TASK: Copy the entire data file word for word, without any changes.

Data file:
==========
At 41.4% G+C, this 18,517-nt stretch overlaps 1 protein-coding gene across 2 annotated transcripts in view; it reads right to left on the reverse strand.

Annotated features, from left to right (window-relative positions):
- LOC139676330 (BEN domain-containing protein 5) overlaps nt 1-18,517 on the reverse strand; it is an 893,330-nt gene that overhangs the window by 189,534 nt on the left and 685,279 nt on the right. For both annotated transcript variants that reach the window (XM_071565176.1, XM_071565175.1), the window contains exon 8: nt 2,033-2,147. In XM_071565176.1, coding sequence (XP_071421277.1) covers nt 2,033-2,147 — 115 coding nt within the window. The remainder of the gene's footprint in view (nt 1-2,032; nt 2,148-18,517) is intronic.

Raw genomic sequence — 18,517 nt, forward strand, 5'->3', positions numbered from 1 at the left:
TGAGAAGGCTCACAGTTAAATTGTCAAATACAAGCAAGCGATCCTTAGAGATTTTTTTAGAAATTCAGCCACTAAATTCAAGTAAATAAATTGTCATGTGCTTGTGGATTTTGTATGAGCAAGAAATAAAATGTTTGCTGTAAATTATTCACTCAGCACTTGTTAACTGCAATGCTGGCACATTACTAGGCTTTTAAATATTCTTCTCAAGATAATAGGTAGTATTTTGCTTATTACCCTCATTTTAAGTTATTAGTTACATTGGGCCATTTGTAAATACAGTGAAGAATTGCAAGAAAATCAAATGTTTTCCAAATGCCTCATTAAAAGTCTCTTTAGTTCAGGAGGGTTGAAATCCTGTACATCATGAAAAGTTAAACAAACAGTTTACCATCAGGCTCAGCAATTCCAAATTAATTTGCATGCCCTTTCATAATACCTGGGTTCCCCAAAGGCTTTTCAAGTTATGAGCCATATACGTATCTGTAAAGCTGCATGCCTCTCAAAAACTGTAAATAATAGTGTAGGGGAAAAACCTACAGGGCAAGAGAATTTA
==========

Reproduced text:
At 41.4% G+C, this 18,517-nt stretch overlaps 1 protein-coding gene across 2 annotated transcripts in view; it reads right to left on the reverse strand.

Annotated features, from left to right (window-relative positions):
- LOC139676330 (BEN domain-containing protein 5) overlaps nt 1-18,517 on the reverse strand; it is an 893,330-nt gene that overhangs the window by 189,534 nt on the left and 685,279 nt on the right. For both annotated transcript variants that reach the window (XM_071565176.1, XM_071565175.1), the window contains exon 8: nt 2,033-2,147. In XM_071565176.1, coding sequence (XP_071421277.1) covers nt 2,033-2,147 — 115 coding nt within the window. The remainder of the gene's footprint in view (nt 1-2,032; nt 2,148-18,517) is intronic.

Raw genomic sequence — 18,517 nt, forward strand, 5'->3', positions numbered from 1 at the left:
TGAGAAGGCTCACAGTTAAATTGTCAAATACAAGCAAGCGATCCTTAGAGATTTTTTTAGAAATTCAGCCACTAAATTCAAGTAAATAAATTGTCATGTGCTTGTGGATTTTGTATGAGCAAGAAATAAAATGTTTGCTGTAAATTATTCACTCAGCACTTGTTAACTGCAATGCTGGCACATTACTAGGCTTTTAAATATTCTTCTCAAGATAATAGGTAGTATTTTGCTTATTACCCTCATTTTAAGTTATTAGTTACATTGGGCCATTTGTAAATACAGTGAAGAATTGCAAGAAAATCAAATGTTTTCCAAATGCCTCATTAAAAGTCTCTTTAGTTCAGGAGGGTTGAAATCCTGTACATCATGAAAAGTTAAACAAACAGTTTACCATCAGGCTCAGCAATTCCAAATTAATTTGCATGCCCTTTCATAATACCTGGGTTCCCCAAAGGCTTTTCAAGTTATGAGCCATATACGTATCTGTAAAGCTGCATGCCTCTCAAAAACTGTAAATAATAGTGTAGGGGAAAAACCTACAGGGCAAGAGAATTTA